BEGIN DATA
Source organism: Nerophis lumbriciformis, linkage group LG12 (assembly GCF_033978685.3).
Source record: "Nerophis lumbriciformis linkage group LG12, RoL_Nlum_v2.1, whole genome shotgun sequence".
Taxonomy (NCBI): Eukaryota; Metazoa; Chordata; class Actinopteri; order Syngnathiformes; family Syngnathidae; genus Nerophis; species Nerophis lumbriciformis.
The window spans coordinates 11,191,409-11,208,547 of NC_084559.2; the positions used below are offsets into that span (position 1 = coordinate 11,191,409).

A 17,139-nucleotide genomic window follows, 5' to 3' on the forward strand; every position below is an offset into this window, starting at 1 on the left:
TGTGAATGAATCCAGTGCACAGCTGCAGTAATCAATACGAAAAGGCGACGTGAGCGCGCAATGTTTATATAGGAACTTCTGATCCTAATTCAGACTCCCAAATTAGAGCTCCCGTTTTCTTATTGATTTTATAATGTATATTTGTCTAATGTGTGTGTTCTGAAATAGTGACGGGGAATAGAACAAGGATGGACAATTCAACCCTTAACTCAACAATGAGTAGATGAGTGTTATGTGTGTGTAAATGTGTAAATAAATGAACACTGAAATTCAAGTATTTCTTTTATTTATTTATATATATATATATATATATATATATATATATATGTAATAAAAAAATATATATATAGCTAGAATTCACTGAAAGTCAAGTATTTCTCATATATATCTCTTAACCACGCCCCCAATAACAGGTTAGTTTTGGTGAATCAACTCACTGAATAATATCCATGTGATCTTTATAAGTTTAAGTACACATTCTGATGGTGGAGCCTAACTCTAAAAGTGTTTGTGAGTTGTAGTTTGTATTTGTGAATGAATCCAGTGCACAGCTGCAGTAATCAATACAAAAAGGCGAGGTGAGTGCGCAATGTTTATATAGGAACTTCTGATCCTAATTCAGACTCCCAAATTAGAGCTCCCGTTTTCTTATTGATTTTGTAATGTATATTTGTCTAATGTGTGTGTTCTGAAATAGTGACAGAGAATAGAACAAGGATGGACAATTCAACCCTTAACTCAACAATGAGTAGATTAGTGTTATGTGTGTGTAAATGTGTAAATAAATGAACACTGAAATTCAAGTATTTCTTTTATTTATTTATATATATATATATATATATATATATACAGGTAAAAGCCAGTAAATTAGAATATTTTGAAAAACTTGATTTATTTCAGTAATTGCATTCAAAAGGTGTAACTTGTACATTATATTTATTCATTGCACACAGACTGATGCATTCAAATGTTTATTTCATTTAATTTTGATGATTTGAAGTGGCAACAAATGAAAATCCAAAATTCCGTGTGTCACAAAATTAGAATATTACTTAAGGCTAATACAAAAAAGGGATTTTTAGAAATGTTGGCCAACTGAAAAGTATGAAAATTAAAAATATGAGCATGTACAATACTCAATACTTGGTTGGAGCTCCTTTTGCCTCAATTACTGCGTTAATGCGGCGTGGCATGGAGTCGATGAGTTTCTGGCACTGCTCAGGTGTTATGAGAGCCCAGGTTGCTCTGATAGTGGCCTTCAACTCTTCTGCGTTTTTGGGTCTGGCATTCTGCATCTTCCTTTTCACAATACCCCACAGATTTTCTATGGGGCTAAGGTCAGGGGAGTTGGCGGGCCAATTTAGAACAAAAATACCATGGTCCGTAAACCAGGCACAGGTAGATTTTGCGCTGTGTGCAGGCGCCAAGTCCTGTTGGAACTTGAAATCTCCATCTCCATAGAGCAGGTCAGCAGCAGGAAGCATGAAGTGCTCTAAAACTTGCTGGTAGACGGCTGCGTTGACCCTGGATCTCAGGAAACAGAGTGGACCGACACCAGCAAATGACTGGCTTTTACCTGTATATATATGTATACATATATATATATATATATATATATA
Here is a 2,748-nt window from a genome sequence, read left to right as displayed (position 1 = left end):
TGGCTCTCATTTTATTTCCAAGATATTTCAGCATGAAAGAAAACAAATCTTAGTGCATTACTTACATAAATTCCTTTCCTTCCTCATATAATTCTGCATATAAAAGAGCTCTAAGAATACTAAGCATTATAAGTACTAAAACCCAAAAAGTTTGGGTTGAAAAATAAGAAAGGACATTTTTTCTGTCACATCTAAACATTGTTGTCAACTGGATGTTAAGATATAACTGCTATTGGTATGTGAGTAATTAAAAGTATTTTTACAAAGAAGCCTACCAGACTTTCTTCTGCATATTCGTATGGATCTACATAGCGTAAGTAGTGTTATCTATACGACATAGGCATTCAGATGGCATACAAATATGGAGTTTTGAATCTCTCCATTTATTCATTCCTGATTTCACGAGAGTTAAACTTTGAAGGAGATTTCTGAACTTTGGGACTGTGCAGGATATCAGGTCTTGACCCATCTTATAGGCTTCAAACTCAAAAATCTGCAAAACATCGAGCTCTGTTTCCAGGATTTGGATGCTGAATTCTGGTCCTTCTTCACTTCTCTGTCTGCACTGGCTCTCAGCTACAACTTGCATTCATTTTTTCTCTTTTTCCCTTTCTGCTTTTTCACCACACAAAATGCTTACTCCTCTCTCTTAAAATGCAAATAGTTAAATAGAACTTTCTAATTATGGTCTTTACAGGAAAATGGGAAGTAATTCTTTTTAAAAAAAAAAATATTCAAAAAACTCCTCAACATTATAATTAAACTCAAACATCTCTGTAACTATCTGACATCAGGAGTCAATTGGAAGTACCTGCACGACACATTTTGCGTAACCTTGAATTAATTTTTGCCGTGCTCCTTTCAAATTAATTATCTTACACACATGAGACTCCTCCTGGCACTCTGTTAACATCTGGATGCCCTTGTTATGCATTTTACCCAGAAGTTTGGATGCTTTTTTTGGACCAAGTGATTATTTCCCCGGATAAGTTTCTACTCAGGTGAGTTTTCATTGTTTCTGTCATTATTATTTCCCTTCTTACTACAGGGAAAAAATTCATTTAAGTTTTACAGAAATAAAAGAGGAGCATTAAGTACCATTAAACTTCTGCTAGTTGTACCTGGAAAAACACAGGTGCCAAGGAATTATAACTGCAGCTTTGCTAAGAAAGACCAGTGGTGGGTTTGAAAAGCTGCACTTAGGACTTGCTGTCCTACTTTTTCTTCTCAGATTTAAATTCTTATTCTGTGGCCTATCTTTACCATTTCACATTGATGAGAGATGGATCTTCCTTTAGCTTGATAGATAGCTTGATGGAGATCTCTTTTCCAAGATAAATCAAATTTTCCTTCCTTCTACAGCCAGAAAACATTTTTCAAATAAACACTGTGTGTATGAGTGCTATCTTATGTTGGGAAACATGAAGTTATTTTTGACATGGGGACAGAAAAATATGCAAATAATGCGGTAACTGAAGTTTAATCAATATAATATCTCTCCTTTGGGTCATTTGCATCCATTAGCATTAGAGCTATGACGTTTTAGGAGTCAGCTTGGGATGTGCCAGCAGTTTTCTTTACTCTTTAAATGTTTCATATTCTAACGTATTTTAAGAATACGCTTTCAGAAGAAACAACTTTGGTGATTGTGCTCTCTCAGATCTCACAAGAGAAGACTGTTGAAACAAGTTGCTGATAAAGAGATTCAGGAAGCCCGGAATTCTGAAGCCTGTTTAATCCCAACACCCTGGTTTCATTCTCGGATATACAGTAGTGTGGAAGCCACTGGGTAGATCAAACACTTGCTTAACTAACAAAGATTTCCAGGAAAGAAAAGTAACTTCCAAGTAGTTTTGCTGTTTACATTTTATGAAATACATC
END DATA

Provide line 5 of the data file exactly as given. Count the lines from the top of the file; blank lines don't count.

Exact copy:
A 17,139-nucleotide genomic window follows, 5' to 3' on the forward strand; every position below is an offset into this window, starting at 1 on the left: